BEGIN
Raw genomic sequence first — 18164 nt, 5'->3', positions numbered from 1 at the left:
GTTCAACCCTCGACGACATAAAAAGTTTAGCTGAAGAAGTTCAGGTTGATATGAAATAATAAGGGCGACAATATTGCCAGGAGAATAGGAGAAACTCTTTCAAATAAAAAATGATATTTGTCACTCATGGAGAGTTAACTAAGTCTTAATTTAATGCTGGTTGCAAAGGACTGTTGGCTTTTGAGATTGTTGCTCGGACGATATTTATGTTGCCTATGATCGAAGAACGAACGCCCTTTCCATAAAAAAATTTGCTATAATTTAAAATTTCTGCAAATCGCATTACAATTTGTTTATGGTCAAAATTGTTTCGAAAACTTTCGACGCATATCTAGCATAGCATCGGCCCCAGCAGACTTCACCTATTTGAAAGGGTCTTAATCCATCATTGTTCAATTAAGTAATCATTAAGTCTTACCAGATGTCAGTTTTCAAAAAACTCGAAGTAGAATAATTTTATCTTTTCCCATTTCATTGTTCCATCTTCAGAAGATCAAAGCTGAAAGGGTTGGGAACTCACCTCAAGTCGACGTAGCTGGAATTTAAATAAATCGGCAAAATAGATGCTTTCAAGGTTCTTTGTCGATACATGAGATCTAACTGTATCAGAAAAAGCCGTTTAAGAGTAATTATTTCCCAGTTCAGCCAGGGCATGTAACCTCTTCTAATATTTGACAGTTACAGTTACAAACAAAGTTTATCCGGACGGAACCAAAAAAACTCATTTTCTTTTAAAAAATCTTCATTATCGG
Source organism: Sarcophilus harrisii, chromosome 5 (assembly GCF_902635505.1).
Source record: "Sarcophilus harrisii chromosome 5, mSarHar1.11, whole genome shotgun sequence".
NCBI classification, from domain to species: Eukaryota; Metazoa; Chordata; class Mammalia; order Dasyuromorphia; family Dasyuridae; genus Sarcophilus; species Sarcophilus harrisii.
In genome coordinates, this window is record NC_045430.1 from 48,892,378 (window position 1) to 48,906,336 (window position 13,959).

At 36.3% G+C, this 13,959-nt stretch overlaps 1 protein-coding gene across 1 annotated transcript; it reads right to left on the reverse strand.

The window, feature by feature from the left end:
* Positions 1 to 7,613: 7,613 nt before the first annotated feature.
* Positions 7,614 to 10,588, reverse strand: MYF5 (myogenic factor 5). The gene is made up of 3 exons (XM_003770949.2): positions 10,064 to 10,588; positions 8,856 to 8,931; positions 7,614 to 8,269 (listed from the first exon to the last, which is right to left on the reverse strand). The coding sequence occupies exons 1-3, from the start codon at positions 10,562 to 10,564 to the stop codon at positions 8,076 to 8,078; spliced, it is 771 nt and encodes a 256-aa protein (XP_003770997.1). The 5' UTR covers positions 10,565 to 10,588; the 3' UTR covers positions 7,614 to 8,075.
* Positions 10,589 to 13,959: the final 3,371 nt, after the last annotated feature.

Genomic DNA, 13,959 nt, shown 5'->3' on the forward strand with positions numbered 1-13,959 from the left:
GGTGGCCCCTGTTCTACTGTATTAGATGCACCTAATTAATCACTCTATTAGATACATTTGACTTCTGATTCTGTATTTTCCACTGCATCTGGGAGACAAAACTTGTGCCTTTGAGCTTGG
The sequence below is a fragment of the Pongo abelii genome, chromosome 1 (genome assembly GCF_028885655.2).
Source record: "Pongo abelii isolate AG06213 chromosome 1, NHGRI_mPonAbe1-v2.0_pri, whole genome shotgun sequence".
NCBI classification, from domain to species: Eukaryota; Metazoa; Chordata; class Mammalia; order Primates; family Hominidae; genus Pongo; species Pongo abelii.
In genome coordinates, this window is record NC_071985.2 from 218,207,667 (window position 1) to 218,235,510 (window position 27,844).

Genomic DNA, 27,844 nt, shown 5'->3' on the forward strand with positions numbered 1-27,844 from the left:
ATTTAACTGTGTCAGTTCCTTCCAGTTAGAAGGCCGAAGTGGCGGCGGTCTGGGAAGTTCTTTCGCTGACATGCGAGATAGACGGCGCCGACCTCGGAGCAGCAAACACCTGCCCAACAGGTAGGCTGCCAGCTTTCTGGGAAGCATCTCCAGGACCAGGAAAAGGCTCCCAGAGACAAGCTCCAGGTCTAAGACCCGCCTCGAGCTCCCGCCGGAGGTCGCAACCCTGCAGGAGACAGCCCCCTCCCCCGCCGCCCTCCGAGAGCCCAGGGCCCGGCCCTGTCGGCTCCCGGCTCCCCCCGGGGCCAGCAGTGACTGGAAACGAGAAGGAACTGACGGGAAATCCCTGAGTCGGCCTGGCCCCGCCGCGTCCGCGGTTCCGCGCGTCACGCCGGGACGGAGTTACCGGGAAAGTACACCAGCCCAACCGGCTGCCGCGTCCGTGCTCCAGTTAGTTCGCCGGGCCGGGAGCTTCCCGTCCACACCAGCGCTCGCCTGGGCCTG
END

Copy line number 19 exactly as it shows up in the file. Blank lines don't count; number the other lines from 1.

ATTTAACTGTGTCAGTTCCTTCCAGTTAGAAGGCCGAAGTGGCGGCGGTCTGGGAAGTTCTTTCGCTGACATGCGAGATAGACGGCGCCGACCTCGGAGCAGCAAACACCTGCCCAACAGGTAGGCTGCCAGCTTTCTGGGAAGCATCTCCAGGACCAGGAAAAGGCTCCCAGAGACAAGCTCCAGGTCTAAGACCCGCCTCGAGCTCCCGCCGGAGGTCGCAACCCTGCAGGAGACAGCCCCCTCCCCCGCCGCCCTCCGAGAGCCCAGGGCCCGGCCCTGTCGGCTCCCGGCTCCCCCCGGGGCCAGCAGTGACTGGAAACGAGAAGGAACTGACGGGAAATCCCTGAGTCGGCCTGGCCCCGCCGCGTCCGCGGTTCCGCGCGTCACGCCGGGACGGAGTTACCGGGAAAGTACACCAGCCCAACCGGCTGCCGCGTCCGTGCTCCAGTTAGTTCGCCGGGCCGGGAGCTTCCCGTCCACACCAGCGCTCGCCTGGGCCTG